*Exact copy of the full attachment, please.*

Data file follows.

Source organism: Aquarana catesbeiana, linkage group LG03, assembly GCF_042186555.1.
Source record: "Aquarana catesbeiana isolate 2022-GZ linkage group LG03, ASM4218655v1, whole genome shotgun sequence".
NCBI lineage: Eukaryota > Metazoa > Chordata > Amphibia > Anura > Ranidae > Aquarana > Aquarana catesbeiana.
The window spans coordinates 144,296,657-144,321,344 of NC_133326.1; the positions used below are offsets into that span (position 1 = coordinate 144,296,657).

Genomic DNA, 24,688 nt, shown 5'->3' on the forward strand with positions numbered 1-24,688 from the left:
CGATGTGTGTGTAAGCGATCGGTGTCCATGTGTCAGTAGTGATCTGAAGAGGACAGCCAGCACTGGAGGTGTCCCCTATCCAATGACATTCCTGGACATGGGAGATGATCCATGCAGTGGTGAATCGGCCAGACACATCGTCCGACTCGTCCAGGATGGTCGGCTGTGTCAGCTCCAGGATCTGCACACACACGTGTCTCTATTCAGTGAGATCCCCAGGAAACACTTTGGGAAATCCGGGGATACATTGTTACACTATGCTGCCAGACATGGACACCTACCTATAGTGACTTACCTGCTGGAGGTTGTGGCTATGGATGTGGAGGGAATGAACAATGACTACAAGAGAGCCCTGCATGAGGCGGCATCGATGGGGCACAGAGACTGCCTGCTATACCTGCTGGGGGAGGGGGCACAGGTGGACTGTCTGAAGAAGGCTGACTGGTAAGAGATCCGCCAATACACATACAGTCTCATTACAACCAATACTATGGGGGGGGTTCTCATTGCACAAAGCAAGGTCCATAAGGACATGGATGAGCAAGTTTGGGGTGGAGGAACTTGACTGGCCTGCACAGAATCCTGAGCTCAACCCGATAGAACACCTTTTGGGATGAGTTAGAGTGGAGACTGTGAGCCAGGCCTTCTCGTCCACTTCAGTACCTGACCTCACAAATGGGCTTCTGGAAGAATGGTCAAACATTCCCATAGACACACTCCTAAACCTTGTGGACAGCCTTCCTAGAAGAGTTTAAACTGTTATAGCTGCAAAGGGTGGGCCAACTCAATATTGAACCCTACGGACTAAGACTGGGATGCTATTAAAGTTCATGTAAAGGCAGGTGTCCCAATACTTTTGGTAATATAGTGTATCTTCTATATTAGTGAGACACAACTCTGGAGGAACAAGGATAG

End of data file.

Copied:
Source organism: Aquarana catesbeiana, linkage group LG03, assembly GCF_042186555.1.
Source record: "Aquarana catesbeiana isolate 2022-GZ linkage group LG03, ASM4218655v1, whole genome shotgun sequence".
NCBI lineage: Eukaryota > Metazoa > Chordata > Amphibia > Anura > Ranidae > Aquarana > Aquarana catesbeiana.
The window spans coordinates 144,296,657-144,321,344 of NC_133326.1; the positions used below are offsets into that span (position 1 = coordinate 144,296,657).

Genomic DNA, 24,688 nt, shown 5'->3' on the forward strand with positions numbered 1-24,688 from the left:
CGATGTGTGTGTAAGCGATCGGTGTCCATGTGTCAGTAGTGATCTGAAGAGGACAGCCAGCACTGGAGGTGTCCCCTATCCAATGACATTCCTGGACATGGGAGATGATCCATGCAGTGGTGAATCGGCCAGACACATCGTCCGACTCGTCCAGGATGGTCGGCTGTGTCAGCTCCAGGATCTGCACACACACGTGTCTCTATTCAGTGAGATCCCCAGGAAACACTTTGGGAAATCCGGGGATACATTGTTACACTATGCTGCCAGACATGGACACCTACCTATAGTGACTTACCTGCTGGAGGTTGTGGCTATGGATGTGGAGGGAATGAACAATGACTACAAGAGAGCCCTGCATGAGGCGGCATCGATGGGGCACAGAGACTGCCTGCTATACCTGCTGGGGGAGGGGGCACAGGTGGACTGTCTGAAGAAGGCTGACTGGTAAGAGATCCGCCAATACACATACAGTCTCATTACAACCAATACTATGGGGGGGGTTCTCATTGCACAAAGCAAGGTCCATAAGGACATGGATGAGCAAGTTTGGGGTGGAGGAACTTGACTGGCCTGCACAGAATCCTGAGCTCAACCCGATAGAACACCTTTTGGGATGAGTTAGAGTGGAGACTGTGAGCCAGGCCTTCTCGTCCACTTCAGTACCTGACCTCACAAATGGGCTTCTGGAAGAATGGTCAAACATTCCCATAGACACACTCCTAAACCTTGTGGACAGCCTTCCTAGAAGAGTTTAAACTGTTATAGCTGCAAAGGGTGGGCCAACTCAATATTGAACCCTACGGACTAAGACTGGGATGCTATTAAAGTTCATGTAAAGGCAGGTGTCCCAATACTTTTGGTAATATAGTGTATCTTCTATATTAGTGAGACACAACTCTGGAGGAACAAGGATAG